The more things change…

When AJ and I travel, we almost always carve out time to visit the local art gallery and museum. During a few days in Derbyshire, we found a small art gallery in the city of Derby virtually dedicated to a famous local 18th Century artist, Joseph Wright. We didn’t know much about him or the art of the period, but we were lucky to visit at a quiet time which meant we had what amounted to a private tour of the room housing his paintings.

Our guide was incredibly knowledgable about Joseph Wright and pointed out many things in the paintings that I’m sure we would have missed if we hadn’t had the benefit of his expertise. Here’s a link to the gallery if you’d like to see some of the paintings.

Joseph Wright was considered the first professional painter to express the spirit of the Industrial Revolution and was famous for his use of light and dark in his paintings, especially favoring subjects portrayed by candlelight. Some absolutely stunning work.

But what caught my attention was the artist himself. An amazing creative, with absolutely incredible talent, he was prone to fits of depression and doubts about that talent. During one period of his life, after he had produced paintings such as A Philosopher Lecturing on the Orrery (see link above), and having received bad reviews for some of his work, he became really disillusioned with himself and his art and stopped working completely.  He wrote:

“I have heard nothing but humiliating observations on my paintings. which have tended much to the inactivity of my pencil for sometime past. What a mere machine I am become. Depressed and renedered useless by a little censure and put into motion again by a little flattery. I really believe my enemies might persuade me I have no pretentions to paint. What a thing have these weak nerves made of me.”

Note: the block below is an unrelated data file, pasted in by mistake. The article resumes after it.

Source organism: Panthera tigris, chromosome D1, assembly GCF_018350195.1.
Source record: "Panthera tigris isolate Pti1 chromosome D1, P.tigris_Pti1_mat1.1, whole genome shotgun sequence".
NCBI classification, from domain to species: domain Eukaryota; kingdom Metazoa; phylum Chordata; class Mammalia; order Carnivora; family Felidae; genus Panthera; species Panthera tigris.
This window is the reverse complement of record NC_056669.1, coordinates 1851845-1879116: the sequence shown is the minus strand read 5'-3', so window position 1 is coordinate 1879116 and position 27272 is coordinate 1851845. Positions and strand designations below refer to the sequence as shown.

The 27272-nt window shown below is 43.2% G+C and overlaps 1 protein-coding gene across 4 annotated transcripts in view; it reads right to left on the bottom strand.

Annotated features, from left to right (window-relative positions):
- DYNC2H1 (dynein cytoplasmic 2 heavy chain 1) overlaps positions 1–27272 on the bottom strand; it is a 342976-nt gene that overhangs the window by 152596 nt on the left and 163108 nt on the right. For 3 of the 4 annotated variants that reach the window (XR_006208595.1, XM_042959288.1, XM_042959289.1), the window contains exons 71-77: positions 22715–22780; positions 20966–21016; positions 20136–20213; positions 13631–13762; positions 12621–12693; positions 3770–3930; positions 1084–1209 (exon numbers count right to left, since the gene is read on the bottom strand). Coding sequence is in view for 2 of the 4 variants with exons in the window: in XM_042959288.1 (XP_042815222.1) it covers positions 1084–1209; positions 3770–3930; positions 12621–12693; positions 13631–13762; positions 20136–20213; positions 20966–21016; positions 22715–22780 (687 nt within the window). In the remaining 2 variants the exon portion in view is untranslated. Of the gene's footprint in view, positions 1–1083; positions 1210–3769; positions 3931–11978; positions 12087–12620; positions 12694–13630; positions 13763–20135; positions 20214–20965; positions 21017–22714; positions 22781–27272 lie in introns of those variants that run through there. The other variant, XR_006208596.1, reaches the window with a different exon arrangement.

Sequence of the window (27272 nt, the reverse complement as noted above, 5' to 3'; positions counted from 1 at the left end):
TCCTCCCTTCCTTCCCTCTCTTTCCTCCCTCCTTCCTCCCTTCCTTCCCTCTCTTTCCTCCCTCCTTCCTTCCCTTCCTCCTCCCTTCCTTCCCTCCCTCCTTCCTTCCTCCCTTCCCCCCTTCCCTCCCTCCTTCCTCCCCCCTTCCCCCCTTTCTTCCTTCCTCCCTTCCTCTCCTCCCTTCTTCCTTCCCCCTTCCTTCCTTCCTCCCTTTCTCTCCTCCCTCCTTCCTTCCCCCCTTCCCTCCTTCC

Food for thought for all the creatives out there, because I’m sure we can all understand these feelings. How many times has a bad review or negative response to our own work made us put down pen, pencil, brush, needle, etc? It’s comforting to know that we’re in good company, and that even the greats suffered through periods of procrastination when they felt their work just wasn’t good enough.

Some things, it seems, never change.

Tricia’s website

6 responses to “The more things change…

  1. When I got to the link you posted, i went to the website and was immediately struck by the artist’s use of light and dark. Then I come back to read more and you said the same thing I thought! But to be plagued so by feelings of inadequacy. We all struggle with that, I think, in our writing, sometimes even in our daily lives. It’s a constant battle for me, personally, to feel like I haven’t done enough or acted in the best way I could. Age is tempering that some, but I have a lot of dialogues with myself, so I can understand Joseph Wright’s mindset. Lol.

    • Same here, Laurie. I have those dialogues too, LOL. The artist’s words really resonated with me and struck a chord. There’s nothing new about procrastination it seems, even the greats suffered from it.

  2. Reinforces that we need to just keep moving forward. Sometimes in only small steps. You are so fortunate to live in a place steeped in history. When we visited the museums in Europe and saw the incredible paintings and details it was …. can’t think of a word. Pictures of paintings don’t do them justice.

  3. I am so pleased you had this experience of Joseph Wright. I tod you Derby had “hidden treasures”! Thought provoking blog relevant to many situations.

  4. Joseph Wright is indeed a hidden treasure of the art world which is a shame because he was a superb artist. And haven’t we all had those doubts and deep moods when we feel we are inadequate at our chosen art so can well appreciate and understand his sentiments. It’s reassuring to learn even the best suffered such lows too. We must never give up. 🙂

  5. You’re right. Those words resonated with me for sure. I love that you shared a link to his work. He is new to me and I like his style. Jillian

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